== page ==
His name is Joseph Hellen but from the age of sixteen to the age of nineteen he was just a number, first in Auschwitz, then in the nearby Birkenau death camps.
My intent was to have Mr. Hellen pretend he was speaking to a group of youths of the age he was – 16 – when he was rounded by the Nazis from his school in Czechoslovakia. I was unsuccessful. When I asked him what you would tell a class of youths in 10th grade his reply was: “Don’t be a Jew.”
The trouble started when SS Obergruppenfuhrer Reinhard Heydrich, top Nazi protectorate in Czechoslovakia, who chaired the January 1942 Wannsee Conference, which formalized plans for the final solution to the Jewish Question-the deportation and extermination of all Jews in German occupied territory, was shot by two members of the Czechoslovak government-in-exile.
Jan Kubis and Joseph Gabeik headed the team chosen to eliminate Heydrich. On 27 May 1942, Kubis threw a bomb at the rear of Heydrich’s car as it stopped. The explosion wounded Heydrich and Kubis. On 2 June, during a visit by Himmler, Heydrich succumbed to his wounds; he died on 4 June, 1942 at the age of 38.
In revenge, the Nazis, unleashed their killing machine on Czechoslovakia, not necessarily on the Jews. Tens of thousands of people, mostly non-Jews, were shot.
That same month, June 1942, young Hellen was dragged out of school and was thrown into prison for several months. In August he was transported to Auschwitz.
Joseph Hellen entered Auschwitz an innocent 16 years old youth and grew up to be a man in a matter of 24 hours. Within few hours of arriving at Auschwitz, a number was tattooed on the upper side of his arm, with a primitive needle that was used on many until it had to be replaced.“It hurt,” he said but he did not cry.
“Why they tattooed the number on the upper side of your arm instead of the inner part?” I asked?
“Straight away when I arrived to Auschwitz they inquired about the identity of the arriving. In Czechoslovakia I was incarcerated as a political prisoner and political prisoners had the number tattooed on the upper side of their arm. Jews had it tattooed on the inner side of their arm.” Only after they tattooed the number did Joseph confess to being a Jew, and it became a ‘Jewish Number’.
Hellen spent the next three years as a number. Seeing the most extreme side of life has hardened him and you can detect it in his speaking style and mannerism.
“When you see Germans killing so easily, in one day you cannot see too much,” he tells me in his heavy accented English.
“Where was your family when they dragged you out of school?” I asked?
“I do not know but what I do know is that my sisters, eleven and six years old, my brother few months pass his 17 birthday and my parents were gassed in Auschwitz.”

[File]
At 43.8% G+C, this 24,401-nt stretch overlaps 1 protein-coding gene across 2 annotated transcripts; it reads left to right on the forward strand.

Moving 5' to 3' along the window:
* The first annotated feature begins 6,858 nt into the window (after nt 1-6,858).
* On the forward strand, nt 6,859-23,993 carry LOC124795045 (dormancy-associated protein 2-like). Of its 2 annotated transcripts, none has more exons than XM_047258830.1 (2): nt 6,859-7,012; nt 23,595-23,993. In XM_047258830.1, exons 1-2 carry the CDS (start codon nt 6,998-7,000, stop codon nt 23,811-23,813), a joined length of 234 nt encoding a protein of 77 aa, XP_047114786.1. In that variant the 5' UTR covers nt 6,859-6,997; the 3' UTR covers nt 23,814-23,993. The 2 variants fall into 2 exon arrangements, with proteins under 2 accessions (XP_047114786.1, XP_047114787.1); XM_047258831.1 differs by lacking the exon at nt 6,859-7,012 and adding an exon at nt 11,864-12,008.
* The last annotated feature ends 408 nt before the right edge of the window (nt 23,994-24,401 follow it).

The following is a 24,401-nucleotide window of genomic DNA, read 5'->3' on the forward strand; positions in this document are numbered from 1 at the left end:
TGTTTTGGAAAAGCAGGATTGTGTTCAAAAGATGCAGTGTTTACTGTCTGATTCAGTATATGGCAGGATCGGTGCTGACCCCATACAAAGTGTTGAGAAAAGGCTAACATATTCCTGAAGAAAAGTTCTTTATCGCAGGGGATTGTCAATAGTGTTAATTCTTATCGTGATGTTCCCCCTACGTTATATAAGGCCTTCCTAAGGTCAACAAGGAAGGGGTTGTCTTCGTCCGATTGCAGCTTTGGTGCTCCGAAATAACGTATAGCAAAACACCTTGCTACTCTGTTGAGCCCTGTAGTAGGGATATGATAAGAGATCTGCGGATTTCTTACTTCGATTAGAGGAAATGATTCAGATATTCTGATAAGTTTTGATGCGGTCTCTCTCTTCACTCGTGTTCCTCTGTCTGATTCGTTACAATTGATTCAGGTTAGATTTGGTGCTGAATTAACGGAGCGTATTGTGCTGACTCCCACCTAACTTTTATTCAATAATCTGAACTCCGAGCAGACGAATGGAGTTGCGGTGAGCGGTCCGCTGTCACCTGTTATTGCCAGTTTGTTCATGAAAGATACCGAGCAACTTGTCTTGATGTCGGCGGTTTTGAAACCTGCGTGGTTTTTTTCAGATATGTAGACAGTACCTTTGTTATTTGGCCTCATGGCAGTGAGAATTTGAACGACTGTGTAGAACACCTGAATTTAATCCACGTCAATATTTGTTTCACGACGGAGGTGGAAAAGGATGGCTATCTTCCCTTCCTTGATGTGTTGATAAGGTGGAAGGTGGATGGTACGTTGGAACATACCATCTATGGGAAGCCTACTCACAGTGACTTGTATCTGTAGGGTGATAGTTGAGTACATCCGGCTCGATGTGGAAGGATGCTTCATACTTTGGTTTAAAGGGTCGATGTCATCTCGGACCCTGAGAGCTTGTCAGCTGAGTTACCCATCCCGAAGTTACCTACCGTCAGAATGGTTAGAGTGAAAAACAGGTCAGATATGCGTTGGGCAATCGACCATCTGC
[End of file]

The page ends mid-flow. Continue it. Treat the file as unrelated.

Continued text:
You do not have to pull the story out of Hellen’s mouth. He can go on for hours, telling to whoever is listening, stories about his three years ordeal in the Nazi death camps Auschwitz-Birkenau. “So that such unbelievable atrocity does not happen again you have to tell the story” he claims.
During those years, he belonged to a unit called the ‘Commando Canada,’ made of 200 men and 200 women, mostly Jews. Their job was to collect all the transported victims’ belongings of whatever they were, separate them into groups, and store them in the barracks. Each week the Nazis will come and collect the “treasures.”
“Did you steal anything?” I asked. “We did not steal, we organized,” he said, with a hint of shyness that makes it clear the job he was made to perform was categorized as revolting..
During these years young Joseph Hellen learned to protect himself in every way possible. Survival was the key word.
When the Russians set him free, he stole a bicycle from a nearby home and rode to the Slovakian border. There he encountered some Russian troops, among them a Jew who helped him with the required papers and a pass. Hellen could not return to his home town, as fighting was still going on there. So he settled in nearby Hungary, where he lived for few years and got married, before immigrating to Australia.
“What will you tell the children who listen to your story?” I asked.
“That you have to be a fighter and know that you have one chance in life, which you must take. You either live or die.”
“Birkenau was the toughest school,” he concludes. “When you are really hungry and tomorrow you know you will get the same slice of bread and you will have to perform the same hard labor you need to have self-preservation and much luck. Some are luckier than others. You can use all your faculties but luck needs to be with you,” he sums up the troublesome years.
Over the many decades since, Hellen amassed substantial assets in Australia, where he lives, in the USA and Israel. He works nonstop and loves managing his significant empire.
Mr. Joseph Hellen, Jewish Number 64463, is among the last – but not a lost – Mohegan. His story, like those of many other Survivors, must be told and remembered. At the age of 88, may he continue living a long and healthy life.